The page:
By Domitrovic, Brian
Modern Age , Vol. 45, No. 4
LONG AGO, THE NATION HAD a conservative editor. Paul Elmer More edited the already venerable magazine for five years just before the First World War. On joining The Nation, More was already an entrenched conservative; indeed, he preferred the term "reactionary." While at the magazine, he wrote 600 articles. At his departure, he was well along the path that would lead him at last to Christianity. Perhaps if Henry Adams had forgone France, he would have come up with a title such as "The Virgin and the Dynamo" for an essay on America's pre-eminent progressive magazine and its Paul Elmer More.
More occupies a unique place in The Conservative Mind. He was as reflective as any figure in Kirk's volume, yet his life and literary biography were marked by a restlessness that seems characteristically American. The Americans in Kirk's book, in the main, were not the restless sort. Figures such as Santayana and T. S. Eliot stood out in their cultural milieux for their impassivity and stoicism, not to mention their Europhilia. Several of Kirk's minds were involved in the hurly-burly of public debate--More's forbear at The Nation, E. L. Godkin, and More's sometime colleague at Harvard, Irving Babbitt--but these, some critics contend, were never able to write a truly lasting book. More was described by Mencken as "our nearest approach to a genuine scholar"; More may well have exceeded Mencken as an editor, too. (1)
More did enjoy one advantage that enabled him to become a serious scholar: he married late. That is to say, after he had mastered Sanskrit (and of course, the classical languages). He was not, however, born rich, or, like certain other heroes in Kirk's book, to a dynasty in decline. But More did understand at an early age that a life of leisure was advantageous to the scholar. He managed--not entirely unlike Kirk himself--by the age of 33 to be in possession of a small manor house (in New Hampshire), from which he would bring forth many volumes of scholarship over three decades.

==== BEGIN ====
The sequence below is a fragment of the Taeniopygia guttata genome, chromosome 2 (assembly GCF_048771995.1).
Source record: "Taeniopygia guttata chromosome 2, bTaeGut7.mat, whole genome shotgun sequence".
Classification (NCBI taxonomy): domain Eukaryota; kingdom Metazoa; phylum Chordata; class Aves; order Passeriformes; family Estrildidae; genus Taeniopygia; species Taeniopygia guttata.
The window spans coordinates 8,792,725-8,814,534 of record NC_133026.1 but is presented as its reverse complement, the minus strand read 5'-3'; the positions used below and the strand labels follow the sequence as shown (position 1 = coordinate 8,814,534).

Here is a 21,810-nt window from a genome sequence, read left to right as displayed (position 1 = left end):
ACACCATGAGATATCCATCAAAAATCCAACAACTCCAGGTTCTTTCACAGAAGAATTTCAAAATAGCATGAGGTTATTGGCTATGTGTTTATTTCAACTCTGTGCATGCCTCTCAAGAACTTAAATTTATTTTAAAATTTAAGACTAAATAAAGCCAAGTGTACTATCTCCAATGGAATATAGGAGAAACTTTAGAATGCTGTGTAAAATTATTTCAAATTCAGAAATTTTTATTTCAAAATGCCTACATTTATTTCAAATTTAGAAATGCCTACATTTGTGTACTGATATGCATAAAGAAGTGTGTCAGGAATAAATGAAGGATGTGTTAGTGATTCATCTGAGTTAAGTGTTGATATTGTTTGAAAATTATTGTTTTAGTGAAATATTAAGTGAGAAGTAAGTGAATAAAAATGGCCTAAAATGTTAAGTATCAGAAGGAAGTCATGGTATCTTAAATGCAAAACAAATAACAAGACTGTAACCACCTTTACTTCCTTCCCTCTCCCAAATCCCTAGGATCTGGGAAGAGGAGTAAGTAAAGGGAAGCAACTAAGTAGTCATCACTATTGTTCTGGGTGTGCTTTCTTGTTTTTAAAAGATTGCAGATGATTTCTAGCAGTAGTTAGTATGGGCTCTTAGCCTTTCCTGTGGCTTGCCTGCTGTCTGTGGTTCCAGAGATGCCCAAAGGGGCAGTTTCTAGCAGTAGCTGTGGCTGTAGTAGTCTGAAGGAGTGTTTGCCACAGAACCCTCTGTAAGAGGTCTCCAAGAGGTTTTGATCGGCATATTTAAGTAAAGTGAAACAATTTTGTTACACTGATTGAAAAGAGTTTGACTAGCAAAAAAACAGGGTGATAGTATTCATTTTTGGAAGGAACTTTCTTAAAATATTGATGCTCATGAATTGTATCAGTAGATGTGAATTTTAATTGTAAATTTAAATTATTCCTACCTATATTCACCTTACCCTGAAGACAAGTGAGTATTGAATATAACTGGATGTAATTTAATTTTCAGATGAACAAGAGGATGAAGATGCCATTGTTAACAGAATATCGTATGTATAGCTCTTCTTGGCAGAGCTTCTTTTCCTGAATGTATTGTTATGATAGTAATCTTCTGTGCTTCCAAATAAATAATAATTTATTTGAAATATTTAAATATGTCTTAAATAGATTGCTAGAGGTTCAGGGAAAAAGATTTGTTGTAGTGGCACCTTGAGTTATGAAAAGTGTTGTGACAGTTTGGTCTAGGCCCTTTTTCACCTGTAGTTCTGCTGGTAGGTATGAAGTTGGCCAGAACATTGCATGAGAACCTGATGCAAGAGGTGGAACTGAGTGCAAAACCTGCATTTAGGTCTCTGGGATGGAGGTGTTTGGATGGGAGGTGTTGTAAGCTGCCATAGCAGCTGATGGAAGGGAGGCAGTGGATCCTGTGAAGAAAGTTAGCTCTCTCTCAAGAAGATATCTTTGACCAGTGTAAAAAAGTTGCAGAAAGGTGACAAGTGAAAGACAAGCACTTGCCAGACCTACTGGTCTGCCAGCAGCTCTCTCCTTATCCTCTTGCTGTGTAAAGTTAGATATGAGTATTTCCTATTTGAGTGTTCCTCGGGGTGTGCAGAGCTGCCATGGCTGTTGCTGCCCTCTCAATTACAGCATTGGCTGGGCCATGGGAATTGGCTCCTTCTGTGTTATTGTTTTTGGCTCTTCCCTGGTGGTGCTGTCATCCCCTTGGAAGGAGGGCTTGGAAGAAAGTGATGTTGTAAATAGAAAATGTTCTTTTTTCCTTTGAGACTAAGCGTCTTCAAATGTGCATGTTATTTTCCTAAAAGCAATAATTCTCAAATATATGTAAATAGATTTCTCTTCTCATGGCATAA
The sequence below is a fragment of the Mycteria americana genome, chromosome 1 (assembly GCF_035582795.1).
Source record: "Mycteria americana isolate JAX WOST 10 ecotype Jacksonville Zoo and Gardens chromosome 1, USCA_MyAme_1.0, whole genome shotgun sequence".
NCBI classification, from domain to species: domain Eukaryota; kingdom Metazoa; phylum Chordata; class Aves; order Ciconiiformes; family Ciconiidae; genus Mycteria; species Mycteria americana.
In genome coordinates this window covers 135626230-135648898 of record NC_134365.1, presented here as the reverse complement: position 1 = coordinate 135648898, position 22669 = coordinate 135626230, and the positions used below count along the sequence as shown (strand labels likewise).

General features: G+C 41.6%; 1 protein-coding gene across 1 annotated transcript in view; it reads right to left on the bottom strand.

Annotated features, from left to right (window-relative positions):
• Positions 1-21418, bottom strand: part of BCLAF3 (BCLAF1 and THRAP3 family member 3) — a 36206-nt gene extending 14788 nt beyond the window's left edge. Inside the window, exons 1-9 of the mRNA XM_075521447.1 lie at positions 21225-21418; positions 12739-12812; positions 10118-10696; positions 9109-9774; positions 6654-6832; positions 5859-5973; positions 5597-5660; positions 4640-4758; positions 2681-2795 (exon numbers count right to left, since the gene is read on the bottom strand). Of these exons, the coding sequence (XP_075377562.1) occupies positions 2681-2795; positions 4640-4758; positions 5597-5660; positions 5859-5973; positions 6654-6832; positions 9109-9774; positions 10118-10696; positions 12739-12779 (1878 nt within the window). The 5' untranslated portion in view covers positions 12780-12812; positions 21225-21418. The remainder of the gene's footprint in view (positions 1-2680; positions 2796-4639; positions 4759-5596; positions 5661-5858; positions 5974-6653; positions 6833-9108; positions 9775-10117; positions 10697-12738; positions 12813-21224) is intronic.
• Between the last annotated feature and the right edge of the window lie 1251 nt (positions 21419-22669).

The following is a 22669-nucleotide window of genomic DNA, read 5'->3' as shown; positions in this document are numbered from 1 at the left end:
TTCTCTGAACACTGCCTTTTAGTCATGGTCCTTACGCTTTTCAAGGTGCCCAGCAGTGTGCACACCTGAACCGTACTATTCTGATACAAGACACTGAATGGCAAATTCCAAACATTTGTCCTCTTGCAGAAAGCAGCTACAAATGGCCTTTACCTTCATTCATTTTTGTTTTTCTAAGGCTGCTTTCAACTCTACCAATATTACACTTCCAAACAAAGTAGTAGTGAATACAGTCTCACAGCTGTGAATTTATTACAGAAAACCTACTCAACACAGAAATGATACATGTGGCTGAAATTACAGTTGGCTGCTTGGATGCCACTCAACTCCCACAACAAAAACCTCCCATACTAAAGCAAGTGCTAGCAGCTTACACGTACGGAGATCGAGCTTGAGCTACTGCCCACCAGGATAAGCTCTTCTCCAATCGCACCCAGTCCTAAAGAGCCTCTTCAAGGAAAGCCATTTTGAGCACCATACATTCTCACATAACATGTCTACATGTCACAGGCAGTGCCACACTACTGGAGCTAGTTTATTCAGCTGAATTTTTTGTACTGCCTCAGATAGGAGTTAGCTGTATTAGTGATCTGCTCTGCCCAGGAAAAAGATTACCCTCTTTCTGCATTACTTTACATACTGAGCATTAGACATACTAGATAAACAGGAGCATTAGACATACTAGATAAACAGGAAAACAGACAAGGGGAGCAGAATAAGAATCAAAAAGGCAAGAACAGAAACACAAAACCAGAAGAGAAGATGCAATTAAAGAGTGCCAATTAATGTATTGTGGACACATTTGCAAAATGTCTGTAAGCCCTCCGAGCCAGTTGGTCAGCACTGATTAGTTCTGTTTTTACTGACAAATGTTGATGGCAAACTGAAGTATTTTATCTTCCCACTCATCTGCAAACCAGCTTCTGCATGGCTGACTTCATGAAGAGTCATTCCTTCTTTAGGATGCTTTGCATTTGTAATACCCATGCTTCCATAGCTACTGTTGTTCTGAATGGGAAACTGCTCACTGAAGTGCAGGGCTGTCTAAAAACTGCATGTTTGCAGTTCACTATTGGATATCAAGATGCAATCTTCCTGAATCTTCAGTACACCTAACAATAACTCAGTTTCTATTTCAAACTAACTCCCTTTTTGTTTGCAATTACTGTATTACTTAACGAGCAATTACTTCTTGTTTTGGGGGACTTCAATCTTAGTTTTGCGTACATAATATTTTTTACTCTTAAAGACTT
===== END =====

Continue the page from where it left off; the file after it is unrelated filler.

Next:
More is one of the most significant Platonists that America has ever produced; one of our most important Christian eschatologists; and one of our most accomplished literary editors and essayists. But he arrived as one of America's most eminent men of letters by way of disillusionment with America's intellectual institutions.
Paul Elmer More was born in Saint Louis in 1864. He attended that city's Washington University, and for a few years after graduation did a bit of everything. He took a Wanderjahr in Europe, taught school, and published poetry. By his late twenties, More began to turn against his own romantic side. As a young man he had been "steeped in the rankest romantic literature of Germany," as he recalled later in life--but he was wise enough soon to be "acutely aware of the mischief done me." (2) The antidote was to go to graduate school, where More could study something difficult, otherworldly, and profound. His field would be Oriental languages, in particular Sanskrit.
More attended Harvard, and his brief experience there only convinced him to establish himself as a scholar on his own distinct terms. On the positive side, More met Irving Babbitt at Harvard. Babbitt mentored More, weaning him off sentimental novels and philosophy by directing his reading in the classics. Babbitt, More said, "was born in Horace's cradle." (3) Babbitt also imparted his notorious intransigence to More. Babbitt's withering contempt for modern languages, his disdain for "pertinence," his insistence on the idea of decline--these all became More's own hallmarks. In time, this intransigence would gain More, as it had Babbitt, many young disciples. But mentoring such young persons proved to be more in line with Babbitt's talents--who was a lifelong professor--than More's.
More quit graduate school after three years without taking a degree. As any number of his subsequent essays--supremely, "Academic Leadership" of 1914--show, the "new" Harvard and the maturing Paul Elmer More were not a perfect fit. …